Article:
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Home / Movie Reviews / Welcome Back review: Unlimited ambitions and limited fun

Welcome Back review: Unlimited ambitions and limited fun

Even with actors like Paresh Rawal, Nana Patekar and Anil Kapoor, there is no cohesive force in Welcome Back unlike the previous film where Akshay Kumar held everything together. John Abraham tries his best to do an Akki act, but a weak script pulls him down again and again.

movie-reviews Updated: Sep 09, 2015 11:57 IST
Rohit Vats
Rohit Vats
Hindustan Times
John Abraham and Shruti Haasan in a still from Welcome Back.
John Abraham and Shruti Haasan in a still from Welcome Back.

Film: Welcome Back
Cast: John Abraham, Nana Patekar, Anil Kapoor, Shruti Haasan, Paresh Rawal, Ankita Shrivastava, Naseeruddin Shah, Dimple Kapadia, Shiney Ahuja
Director: Anees Bazmee
Rating: 2.5/5

Main Babli hui, tu Bunty hua,
Band kamre me fir 20-20 hua!

With this bubbly Anu Malik song, Ajju Bhai (John Abraham) is introduced on the screen before he goes about doing what's been entrusted to him: to fill in for Akshay Kumar in the sequel of director Anees Bazmee's 2007 film Welcome. Has he hit the jackpot? Let’s find out.

It’s been seven years since Rajiv married Sanjana in Welcome. We are told that Uday Shetty (Nana Patekar) and Majnu Bhai (Anil Kapoor) have left the underworld for good and have shifted to Dubai. These two ‘businessmen’ are on the radar of two con-women Babita and Poonam (Dimple Kapadia and Ankita ‘two-piece’ Shrivastava) who are disguised as the queen and princess of Nazafgarh.

Welcome Back is the sequel of 2007 film Welcome.

Meanwhile Dr Ghungroo (Paresh Rawal) finds out that his wife has a son out of their wedlock. Ghungroo never bothered to ask his wife about it and denied the wife every chance to explain her 'sin'. But, now he's seething with rage because, he says: “Jab maine chunaav me vote daala hi nahi toh mukhyamantri mera kaise ho gaya?”

This son is actually a Mumbai gangster Ajju Bhai who accidently does ‘lipping’ with Ranjana (Shruti Haasan) and then falls in love with her. Before you ask, ‘lipping’ means lip-lock. Ranjana is a college student who suddenly finds out that Uday Shetty is her brother. How do we know about it? Bazmee creates a new character, Uday Shetty’s father (Nana Patekar, who else!), who has been married thrice and has a daughter.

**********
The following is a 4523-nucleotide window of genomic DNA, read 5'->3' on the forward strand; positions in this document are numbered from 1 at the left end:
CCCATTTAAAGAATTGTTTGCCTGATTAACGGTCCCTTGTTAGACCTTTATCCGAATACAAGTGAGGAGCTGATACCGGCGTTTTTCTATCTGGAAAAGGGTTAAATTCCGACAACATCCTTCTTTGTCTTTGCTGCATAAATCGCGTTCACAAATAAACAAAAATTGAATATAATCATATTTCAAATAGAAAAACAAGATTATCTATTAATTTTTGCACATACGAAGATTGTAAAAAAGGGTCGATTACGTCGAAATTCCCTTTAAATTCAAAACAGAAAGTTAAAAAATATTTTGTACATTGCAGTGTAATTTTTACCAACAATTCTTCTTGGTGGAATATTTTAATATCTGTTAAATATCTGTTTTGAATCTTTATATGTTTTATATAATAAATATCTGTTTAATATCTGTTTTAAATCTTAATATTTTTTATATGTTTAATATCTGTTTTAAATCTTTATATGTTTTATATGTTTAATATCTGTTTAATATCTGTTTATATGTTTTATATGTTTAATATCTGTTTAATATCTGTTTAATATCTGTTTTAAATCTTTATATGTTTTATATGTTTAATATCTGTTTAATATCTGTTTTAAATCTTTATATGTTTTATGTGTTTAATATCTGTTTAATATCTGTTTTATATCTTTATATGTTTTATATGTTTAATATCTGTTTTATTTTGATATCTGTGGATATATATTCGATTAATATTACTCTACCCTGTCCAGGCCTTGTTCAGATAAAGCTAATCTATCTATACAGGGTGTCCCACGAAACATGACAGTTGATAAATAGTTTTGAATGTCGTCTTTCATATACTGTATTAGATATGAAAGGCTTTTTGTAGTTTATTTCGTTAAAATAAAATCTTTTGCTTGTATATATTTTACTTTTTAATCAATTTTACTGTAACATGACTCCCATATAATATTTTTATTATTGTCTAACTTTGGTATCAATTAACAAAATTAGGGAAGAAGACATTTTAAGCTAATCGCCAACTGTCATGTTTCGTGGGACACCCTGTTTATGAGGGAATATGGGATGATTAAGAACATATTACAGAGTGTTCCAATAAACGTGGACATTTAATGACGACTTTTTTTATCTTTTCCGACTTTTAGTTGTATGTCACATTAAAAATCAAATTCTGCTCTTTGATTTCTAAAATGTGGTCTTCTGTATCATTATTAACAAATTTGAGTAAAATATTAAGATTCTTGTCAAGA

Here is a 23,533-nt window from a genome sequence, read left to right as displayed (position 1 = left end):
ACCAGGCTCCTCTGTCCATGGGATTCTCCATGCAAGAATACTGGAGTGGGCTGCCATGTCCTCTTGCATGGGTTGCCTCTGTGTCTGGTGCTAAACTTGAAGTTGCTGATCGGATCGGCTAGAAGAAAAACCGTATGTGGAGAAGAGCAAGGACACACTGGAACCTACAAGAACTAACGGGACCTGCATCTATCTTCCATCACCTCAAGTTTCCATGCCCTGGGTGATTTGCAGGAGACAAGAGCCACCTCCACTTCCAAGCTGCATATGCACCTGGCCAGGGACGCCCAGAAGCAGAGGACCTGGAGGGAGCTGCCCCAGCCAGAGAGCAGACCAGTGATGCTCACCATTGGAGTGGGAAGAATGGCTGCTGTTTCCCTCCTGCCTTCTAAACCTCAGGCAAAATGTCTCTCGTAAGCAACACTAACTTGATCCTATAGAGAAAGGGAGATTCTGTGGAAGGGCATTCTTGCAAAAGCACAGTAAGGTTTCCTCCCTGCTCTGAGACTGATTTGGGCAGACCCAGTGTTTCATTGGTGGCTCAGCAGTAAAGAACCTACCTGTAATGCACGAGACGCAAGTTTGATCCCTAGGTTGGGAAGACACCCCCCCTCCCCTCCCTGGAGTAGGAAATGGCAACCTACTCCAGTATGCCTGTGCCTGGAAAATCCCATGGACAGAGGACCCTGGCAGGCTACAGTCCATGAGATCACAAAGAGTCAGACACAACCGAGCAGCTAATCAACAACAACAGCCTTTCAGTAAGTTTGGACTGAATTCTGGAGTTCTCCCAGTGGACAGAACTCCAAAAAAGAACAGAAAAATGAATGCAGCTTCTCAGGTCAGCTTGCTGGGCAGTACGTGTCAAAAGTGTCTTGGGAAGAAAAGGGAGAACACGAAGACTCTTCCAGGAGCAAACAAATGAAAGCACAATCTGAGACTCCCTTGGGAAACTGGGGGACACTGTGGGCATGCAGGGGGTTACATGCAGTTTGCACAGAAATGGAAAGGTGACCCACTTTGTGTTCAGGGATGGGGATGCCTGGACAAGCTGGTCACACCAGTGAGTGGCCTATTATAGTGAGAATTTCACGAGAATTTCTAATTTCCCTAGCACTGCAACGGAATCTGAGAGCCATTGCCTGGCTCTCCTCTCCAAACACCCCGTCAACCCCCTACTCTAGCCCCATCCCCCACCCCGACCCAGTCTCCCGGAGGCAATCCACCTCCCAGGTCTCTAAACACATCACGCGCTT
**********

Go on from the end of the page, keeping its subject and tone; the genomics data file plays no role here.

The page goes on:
Ranjana uses the gap between two papers to travel to Dubai to meet Shetty and his gang. Not that she was doing something worthwhile otherwise, provided you don’t count ‘lipping’ and dancing seductively on the streets among tasks to be carried out between two examination dates.

Surveen Chawla has a special appearance in Welcome Back.

Anyway, let’s cut the long story short. Shetty Bhai doesn’t like Ajju and the two are at loggerheads now. A semi-blind don Wanted Bhai (Naseeruddin Shah) enters the game at this juncture and everything turns into a mess. But, some questions are still unanswered. Will Ajju win over Shetty? Will he find a way to marry Ranjana? What’s Wanted Bhai’s game plan? What’ll happen to Wanted Bhai’s son Honey (Shiney Ahuja, yes, you read the name right)?

Dear fans of Welcome, before you start missing Akshay Kumar’s innocent act, we tell you that it's sequel, Welcome Back, is much more ambitious and the director has concentrated more on the grandeur of the sets than the chemistry between the actors. The trailers promised a larger canvas, but Bazmee hasn’t been successful in getting it just there. Really bad CGI and meaningless wide-angle shots have harmed his cause even more.

Not that Welcome Back lacks in resources. After all you have actors like Paresh Rawal, Nana Patekar and Anil Kapoor doing what you ask them to, but there is no cohesive force in this one unlike the previous film where Akshay Kumar held everything together. John Abraham tries his best to do an Akki act, but a weak script pulls him down again and again.

Naseeruddin Shah plays Wanted Bhai in Welcome Back.

There are three sides at war in Welcome Back: Ajju-Ranjana, Shetty-Majnu and Wanted Bhai. Those who were in the previous film understand the nuances of their characters, but the new entrants look confused about their characters’ graph. They don’t head towards a definitive curve. So, it doesn’t come as a surprise when Nana Patekar turns out to be the one with most funny expressions and one-liners. His conversation with Paresh Rawal will make you smile on any given day. See how Patekar describes Rawal’s character in the film: Dr Ghungroo ka khaandaan itna sharif hai ki inki ghar ki makhhiyaan bhi sar pe dupatta leke nikalti hain.

Bazmee doesn’t ‘build-up’ and arrives straight at the first song. It’s a smart thing to do in a film which has an expected story-line. It saves time. But then he wastes it on Wanted Bhai’s character. Naseeruddin Shah’s shoddily written role is probably the weakest link of Welcome Back. On top of it, he overacts. The ever young Anil ‘tedhe kandhe’ Kapoor is absolutely brilliant in the cemetery scene. His conversation with Nana Patekar is a treat to watch in this scene, but he regularly engages with others in the tussle to hog the limelight. John Abraham looks better in action sequences than the comic ones.

The film’s climax is a letdown. It’s stretched and unimaginative. Computer generated images are tacky and lackluster. In today’s world of super-nuanced CGI, Welcome Back stands absolutely no chance.

Watch: Welcome Back trailer

Welcome Back is funny in parts, but that ‘Welcome’ fluidity is missing big time. There are moments but they are very limited in number. Welcome Back’s pace is its biggest asset and that may make you enjoy this 153-minute long film.

(Interact with Rohit Vats at Twitter/ @nawabjha)

Read: Five scenes from Welcome that still make you crack up

Read: Anil Kapoor reveals secret behind young looks

Read other film reviews here

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